Yule, solstice: Welcome winter with wassail, a feast and a log on the fire

Fireplace lit with fire, logs all around

Photo courtesy of Pexels

FRIDAY, DECEMBER 21: Wherever you live—and as long as men and women have walked the earth—the solstices have been marked as auspicious turning points in the calendar. For our Northern readers, this is the winter solstice!

Often termed Yuletide or Yulefest, the days surrounding winter solstice have long been marked with cold-weather festivals and warm feasts, giving thanks for the “rebirth of the sun” and the reversal from increasing darkness to increasing light. Ancient Germanic peoples observed Yule; ancient Romans held Saturnalia, Brumalia and other festivals for the sun with food, gift-giving, gambling and often ludicrous behavior. Today, Pagans and Wiccans gather for Yule festivities: feasting and the lighting of the celebrated Yule log, which traditionally smolders for 12 days.

Want recipes? Bake a tasty version of a Yule log with recipes from Taste of Home and Martha Stewart.

Cake in shape of log in tray with evergreen clippings

A Yule log cake (Buche de Noel). Photo by Eric Sonstroem, courtesy of Flickr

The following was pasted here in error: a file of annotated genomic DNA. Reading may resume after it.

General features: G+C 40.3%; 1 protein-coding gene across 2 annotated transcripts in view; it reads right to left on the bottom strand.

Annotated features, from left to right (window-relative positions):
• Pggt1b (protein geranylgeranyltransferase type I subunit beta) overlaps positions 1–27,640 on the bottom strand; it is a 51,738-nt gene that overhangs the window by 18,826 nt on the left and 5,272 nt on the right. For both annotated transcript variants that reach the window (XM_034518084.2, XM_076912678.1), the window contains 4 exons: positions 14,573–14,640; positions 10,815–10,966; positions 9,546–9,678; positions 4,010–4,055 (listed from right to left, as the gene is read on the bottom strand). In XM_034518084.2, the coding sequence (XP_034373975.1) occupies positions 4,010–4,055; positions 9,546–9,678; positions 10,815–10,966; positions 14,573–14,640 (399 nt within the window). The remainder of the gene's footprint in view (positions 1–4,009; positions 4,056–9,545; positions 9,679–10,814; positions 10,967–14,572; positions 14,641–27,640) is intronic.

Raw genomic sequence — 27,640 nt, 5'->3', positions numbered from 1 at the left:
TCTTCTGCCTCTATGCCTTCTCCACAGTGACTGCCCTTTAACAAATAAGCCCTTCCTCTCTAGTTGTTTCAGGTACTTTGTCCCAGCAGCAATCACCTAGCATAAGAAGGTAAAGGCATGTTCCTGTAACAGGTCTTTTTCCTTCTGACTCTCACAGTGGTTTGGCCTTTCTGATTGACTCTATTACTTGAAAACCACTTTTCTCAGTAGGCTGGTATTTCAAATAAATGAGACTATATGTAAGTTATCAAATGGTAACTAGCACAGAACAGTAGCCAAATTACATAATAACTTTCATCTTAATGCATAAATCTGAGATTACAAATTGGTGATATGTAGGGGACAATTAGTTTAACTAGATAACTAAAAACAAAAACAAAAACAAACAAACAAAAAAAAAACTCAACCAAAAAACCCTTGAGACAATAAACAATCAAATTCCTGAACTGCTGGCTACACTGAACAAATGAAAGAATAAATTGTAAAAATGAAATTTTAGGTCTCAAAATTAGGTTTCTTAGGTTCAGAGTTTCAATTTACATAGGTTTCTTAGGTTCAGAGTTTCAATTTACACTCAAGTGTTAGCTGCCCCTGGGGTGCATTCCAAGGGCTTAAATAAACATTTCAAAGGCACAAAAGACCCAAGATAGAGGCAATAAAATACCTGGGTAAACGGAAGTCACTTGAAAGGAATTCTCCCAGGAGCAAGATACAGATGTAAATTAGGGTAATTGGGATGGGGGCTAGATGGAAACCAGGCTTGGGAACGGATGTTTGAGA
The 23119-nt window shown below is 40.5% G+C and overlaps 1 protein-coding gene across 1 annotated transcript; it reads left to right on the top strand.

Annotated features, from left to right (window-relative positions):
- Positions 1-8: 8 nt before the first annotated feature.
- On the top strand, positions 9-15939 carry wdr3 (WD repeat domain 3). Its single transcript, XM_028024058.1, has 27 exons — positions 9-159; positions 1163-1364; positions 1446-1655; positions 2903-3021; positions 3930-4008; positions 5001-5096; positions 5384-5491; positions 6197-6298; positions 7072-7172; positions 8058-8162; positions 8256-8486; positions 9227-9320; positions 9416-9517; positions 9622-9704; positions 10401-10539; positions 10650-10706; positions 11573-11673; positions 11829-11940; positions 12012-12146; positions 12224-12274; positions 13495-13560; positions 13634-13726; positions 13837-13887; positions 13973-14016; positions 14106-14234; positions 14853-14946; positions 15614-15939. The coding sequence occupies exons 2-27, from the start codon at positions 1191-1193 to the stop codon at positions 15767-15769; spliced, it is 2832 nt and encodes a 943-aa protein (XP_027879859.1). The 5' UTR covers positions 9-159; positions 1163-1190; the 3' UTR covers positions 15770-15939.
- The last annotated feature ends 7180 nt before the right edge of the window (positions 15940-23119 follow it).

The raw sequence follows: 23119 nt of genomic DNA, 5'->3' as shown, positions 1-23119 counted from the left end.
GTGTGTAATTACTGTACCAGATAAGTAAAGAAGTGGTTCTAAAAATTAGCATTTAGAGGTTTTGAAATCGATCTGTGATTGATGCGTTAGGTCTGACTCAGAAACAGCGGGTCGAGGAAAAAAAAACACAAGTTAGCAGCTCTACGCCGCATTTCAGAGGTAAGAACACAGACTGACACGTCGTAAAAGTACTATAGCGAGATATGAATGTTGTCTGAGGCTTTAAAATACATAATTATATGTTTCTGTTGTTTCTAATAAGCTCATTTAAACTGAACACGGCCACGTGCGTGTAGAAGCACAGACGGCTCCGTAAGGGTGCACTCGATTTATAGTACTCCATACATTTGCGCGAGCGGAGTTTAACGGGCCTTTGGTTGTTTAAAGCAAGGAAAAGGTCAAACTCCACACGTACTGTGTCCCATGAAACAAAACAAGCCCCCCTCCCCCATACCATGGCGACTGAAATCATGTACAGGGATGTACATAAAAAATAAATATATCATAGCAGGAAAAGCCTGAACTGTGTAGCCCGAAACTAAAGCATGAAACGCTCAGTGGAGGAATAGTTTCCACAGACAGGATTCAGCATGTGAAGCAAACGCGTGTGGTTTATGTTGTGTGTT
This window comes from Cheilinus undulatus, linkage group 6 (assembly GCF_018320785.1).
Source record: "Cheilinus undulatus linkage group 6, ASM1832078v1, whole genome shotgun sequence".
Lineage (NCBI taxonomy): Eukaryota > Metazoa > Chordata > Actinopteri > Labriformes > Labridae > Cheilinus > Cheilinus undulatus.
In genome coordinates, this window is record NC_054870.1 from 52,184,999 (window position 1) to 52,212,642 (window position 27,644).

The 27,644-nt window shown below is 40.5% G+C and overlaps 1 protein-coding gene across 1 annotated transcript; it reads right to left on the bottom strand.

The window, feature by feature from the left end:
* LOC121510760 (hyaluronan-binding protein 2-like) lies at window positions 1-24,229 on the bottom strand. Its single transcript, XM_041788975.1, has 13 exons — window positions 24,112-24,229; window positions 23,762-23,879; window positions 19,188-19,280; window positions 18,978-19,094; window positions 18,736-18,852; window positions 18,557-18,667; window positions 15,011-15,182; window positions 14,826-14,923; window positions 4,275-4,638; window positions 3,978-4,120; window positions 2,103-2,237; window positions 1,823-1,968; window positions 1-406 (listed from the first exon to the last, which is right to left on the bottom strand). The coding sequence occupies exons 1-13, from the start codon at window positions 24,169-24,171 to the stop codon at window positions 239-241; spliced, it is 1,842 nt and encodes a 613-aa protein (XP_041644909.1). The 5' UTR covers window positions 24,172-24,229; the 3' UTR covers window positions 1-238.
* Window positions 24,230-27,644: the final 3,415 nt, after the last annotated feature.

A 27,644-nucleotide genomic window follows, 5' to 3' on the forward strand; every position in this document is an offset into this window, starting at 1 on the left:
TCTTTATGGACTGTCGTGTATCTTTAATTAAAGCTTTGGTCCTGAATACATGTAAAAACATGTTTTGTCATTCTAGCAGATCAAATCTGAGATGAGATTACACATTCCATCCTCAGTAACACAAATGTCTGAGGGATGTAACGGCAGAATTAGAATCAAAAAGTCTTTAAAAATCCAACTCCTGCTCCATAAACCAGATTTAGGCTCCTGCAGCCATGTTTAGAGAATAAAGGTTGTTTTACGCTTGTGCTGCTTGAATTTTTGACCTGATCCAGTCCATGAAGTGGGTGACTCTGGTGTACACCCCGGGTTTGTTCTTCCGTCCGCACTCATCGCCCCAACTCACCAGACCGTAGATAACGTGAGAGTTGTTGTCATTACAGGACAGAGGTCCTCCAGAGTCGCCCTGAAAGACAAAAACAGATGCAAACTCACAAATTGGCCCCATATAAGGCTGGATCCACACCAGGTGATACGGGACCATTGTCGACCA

Germanic peoples are credited the religious festival called “Yule.” Enormous feasts and livestock sacrifices were associated with Yule, and so merry was the atmosphere in these activities that Grettis Saga refers to Yule as the time of “greatest mirth and joy among men.” Today’s Pagans and Wiccans often exchange gifts at Yule meals, while praising the rebirth of the sun and various gods.



Solstice traditions have many names around the world: Inti Raymi in the Incan Empire in honor of the sun god Inti, and Soyalangwul for the Zuni and the Hopi. In Machu Piccu, there still exists a large stone column known as Intihuatana, or the “tying of the sun”; ancient peoples would ceremonially tie the sun to the stone so that it could not escape. The East Asian Dongzhi festival recalls yin/yang and the dark/light balance of the cosmos.


Looking for some Yule inspiration? Recharge with some all-natural ideas from the Huffington Post, such as enjoying the beauty of firelight or relaxing to some Classical music. In years past, pagans “wassailed” their fields with cider drinks—but a tasty wassail is great for sipping! (Find a recipe here. For an alcoholic version, check out the New York Times.)

Get in touch with nature by decorating your home with holly, mistletoe and evergreens; for a warm scent, make a pomander by decorating oranges with cloves (get instructions from Martha Stewart), noting the orange’s resemblance to the sun.

Litha, Solstice and Midsummer: Celebrate the peak of summer

Group gathering outside in summer, blue skies, raising pole cross Swedish

Erecting a maypole at a Midsummer celebration in Sweden, 2013. Photo courtesy of Wikimedia Commons